You get the feeling that had Don Shula still been coaching in the 2010s, he’d have adopted the spread offense and his teams would have used run-pass options as well as anyone else.
Shula died at the age of 90, and at the heart of his legacy was longevity. He is still the NFL’s all-time leader in wins. He was a head coach for 33 years, and had just two losing seasons.
You’ll hear a coach talk about an identity. A coach’s ego is often tied to his system. Shula’s identity was his players.
You can’t last from 1963 to 1995 — with winning records in his first and last seasons — without reinventing yourself. And nobody reinvented himself more often, and with a more wide-ranging resume of success, than Shula.
Don Shula won in different ways
In 1972 and 1973, the Miami Dolphins went 6-0 in the playoffs and won two Super Bowls. Here were the passing attempts in each of those six games for Shula’s quarterbacks: 13, 16, 11, 18, 6, 7. In those games, the Dolphins had a quarterback pass for over 100 yards just once. In winning the AFC championship game and Super Bowl VIII, Bob Griese’s combined stats were 9-of-13 for 107 yards and no touchdowns.
Considering those were Shula’s two Super Bowl championship teams, you’d think he would coach that way the rest of his career. It’s human nature: You have great success with something, you stick with it.
Then Shula drafted Dan Marino in 1983. Under Shula’s watch, Marino threw for 5,084 yards and 48 touchdowns, setting records that stood for a long time. It’s still one of the most iconic seasons in NFL history. Miami won the AFC and moved on to Super Bowl XIX, losing to a great San Francisco 49ers team there.
The coach who won two Super Bowls with his teams averaging fewer than 12 passing attempts per game in the postseason was the same coach who oversaw the great Marino average 36.5 attempts per game from 1984-86. Marino was first-team All-Pro all three seasons.
“I’ve been accused of being a conservative, ‘grind’em-out’ kind of coach, because that was the style of my teams in 1972-73,” Shula told The New York Times Magazine in 1985. “But I point out that when I was at Baltimore, and Johnny Unitas was my quarterback, we used to have a wide-open, explosive passing attack.
“And when I came down to Miami, I didn’t try to jam the Unitas style down the throat of Bob Griese, who was a different kind of quarterback, nor did I try to force the Griese style on Marino when he came along.”
That seems so simple. Get the most out of your best players. But there are plenty of coaches who are inflexible with their schemes. Shula wouldn’t have been great for more than three decades if he didn’t adjust.
Shula kept changing his approach
Shula had a simple philosophy: Put players in the best position to succeed. He had that approach even when he was 33 years old, taking over the Baltimore Colts with an established star quarterback in Unitas.
“What he did in his first year,” Unitas told the Hartford Courant in 1993, “which was very smart of him, was not to come in with a new system and force everybody to change. [Shula] made the adjustment to the offense we had.”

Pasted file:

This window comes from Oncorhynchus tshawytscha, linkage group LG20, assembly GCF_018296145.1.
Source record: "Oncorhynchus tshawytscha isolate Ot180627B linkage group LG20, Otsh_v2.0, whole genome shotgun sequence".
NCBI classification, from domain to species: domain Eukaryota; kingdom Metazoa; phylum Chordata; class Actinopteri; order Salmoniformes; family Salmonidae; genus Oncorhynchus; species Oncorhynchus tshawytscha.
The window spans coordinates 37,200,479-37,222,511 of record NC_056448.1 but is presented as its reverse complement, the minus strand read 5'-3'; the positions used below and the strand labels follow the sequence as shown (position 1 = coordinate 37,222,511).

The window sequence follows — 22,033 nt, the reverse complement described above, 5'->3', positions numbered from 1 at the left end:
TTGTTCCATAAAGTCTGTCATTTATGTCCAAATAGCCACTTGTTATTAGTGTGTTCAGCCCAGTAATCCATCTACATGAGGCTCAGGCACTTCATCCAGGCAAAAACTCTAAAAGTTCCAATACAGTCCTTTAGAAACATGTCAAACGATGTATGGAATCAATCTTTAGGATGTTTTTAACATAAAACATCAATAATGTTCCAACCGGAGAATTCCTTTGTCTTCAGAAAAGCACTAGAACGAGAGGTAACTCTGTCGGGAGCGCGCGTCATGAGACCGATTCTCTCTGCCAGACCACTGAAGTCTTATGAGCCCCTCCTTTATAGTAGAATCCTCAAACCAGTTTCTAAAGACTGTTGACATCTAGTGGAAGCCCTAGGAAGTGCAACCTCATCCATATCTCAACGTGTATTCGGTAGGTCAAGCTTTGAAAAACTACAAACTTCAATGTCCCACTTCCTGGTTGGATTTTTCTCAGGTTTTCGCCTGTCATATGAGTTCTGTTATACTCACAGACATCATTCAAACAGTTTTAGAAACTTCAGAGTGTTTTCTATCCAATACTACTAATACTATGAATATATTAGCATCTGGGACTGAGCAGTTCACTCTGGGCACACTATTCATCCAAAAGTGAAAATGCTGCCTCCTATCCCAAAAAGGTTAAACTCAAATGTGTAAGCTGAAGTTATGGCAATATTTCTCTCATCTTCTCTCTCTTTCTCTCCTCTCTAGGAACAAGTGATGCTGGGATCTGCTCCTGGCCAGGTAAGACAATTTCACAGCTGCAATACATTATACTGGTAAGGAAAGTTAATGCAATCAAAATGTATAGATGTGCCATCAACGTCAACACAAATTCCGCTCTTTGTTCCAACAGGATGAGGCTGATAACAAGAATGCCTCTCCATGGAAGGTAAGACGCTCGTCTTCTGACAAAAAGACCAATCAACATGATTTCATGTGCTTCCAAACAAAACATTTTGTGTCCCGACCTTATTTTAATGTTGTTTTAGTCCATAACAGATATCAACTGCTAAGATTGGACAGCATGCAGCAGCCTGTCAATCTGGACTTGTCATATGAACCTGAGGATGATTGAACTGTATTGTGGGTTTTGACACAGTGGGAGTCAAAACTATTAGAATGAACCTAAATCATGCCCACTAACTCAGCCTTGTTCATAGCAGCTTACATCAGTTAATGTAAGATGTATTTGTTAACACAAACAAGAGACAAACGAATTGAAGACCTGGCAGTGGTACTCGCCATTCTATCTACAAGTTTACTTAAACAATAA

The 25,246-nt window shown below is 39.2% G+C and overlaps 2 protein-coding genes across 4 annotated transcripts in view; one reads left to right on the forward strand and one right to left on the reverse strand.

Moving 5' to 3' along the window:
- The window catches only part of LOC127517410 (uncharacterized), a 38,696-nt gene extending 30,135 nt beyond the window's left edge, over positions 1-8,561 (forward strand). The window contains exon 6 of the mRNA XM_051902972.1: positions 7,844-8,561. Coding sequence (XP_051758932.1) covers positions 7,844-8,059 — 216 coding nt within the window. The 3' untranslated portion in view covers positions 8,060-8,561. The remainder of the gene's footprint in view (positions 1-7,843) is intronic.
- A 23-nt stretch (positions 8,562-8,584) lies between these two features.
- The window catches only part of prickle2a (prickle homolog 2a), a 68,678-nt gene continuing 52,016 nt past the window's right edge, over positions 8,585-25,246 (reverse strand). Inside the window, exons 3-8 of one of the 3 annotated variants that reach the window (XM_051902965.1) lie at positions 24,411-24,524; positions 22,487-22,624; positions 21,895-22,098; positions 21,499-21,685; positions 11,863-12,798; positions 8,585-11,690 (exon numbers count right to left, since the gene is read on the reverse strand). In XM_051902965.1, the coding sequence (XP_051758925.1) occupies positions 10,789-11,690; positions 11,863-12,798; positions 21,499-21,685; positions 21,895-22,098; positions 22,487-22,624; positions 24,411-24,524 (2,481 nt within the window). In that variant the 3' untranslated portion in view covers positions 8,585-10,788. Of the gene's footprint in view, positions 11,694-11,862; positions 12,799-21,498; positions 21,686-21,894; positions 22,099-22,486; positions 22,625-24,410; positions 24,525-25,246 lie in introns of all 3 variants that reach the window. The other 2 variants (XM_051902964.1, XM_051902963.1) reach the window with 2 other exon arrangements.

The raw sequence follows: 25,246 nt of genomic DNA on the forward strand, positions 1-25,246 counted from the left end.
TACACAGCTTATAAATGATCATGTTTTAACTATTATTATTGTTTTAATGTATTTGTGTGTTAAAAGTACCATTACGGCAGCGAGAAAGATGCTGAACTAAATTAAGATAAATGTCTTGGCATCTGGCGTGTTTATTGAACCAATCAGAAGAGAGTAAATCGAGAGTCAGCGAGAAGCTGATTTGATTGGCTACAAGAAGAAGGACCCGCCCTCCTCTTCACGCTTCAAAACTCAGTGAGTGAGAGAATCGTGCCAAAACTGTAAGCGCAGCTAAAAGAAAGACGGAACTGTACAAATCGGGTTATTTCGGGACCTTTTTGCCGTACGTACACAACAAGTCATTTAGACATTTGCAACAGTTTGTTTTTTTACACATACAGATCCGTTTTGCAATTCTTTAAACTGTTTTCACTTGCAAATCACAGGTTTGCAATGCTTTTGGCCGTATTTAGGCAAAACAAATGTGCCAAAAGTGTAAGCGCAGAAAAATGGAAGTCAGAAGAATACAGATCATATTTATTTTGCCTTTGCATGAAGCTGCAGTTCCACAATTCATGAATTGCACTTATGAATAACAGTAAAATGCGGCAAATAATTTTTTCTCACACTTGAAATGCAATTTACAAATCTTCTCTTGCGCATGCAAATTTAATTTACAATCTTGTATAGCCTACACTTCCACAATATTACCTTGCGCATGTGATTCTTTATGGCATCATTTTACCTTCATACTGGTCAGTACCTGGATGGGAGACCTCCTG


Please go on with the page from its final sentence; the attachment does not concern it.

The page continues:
In 1968, with Earl Morrall at quarterback, the Colts rode a great defense to a 13-1 record. That team was one of the most dominant in NFL history but is best known for being upset by the New York Jets in Super Bowl III.
In the early 1970s, with a trio of great running backs, the Dolphins won consecutive titles barely passing the ball. When the game was changing in the 1980s, Marino landed with Shula and became the NFL’s all-time leading passer. Marino and Shula were together for 13 seasons and had one losing record.
Shula was constantly evolving.
“To me, that’s what coaching is all about,” Shula told the Hartford Courant. “It’s getting the most out of the players you have, not trying to jam your system down their throat. The quarterbacks position is a perfect example. Unitas had his own style. Bob Griese was very different from Unitas, and Dan Marino, they were all different players and different personalities. You have to try to adjust to get the most out of their talents.”
“Society changes and Don changed with it,” Griese told The Sporting News in 1996. “But I would have to think that things might have been a little more fun for him before life got more complex. One of his gifts, though, was he never looked back and worried about the past. He was always moving on, looking at the future and how he could win.”
Shula’s Hall of Fame legacy can be summed up in many ways: the record number of wins, two Super Bowl titles, having a winning season in his first and 33rd seasons as a head coach. But all of that can be traced back to Shula making sure his teams focused on the players, not his scheme or style. That’s the sign of a great coach, and not many were greater than Shula.
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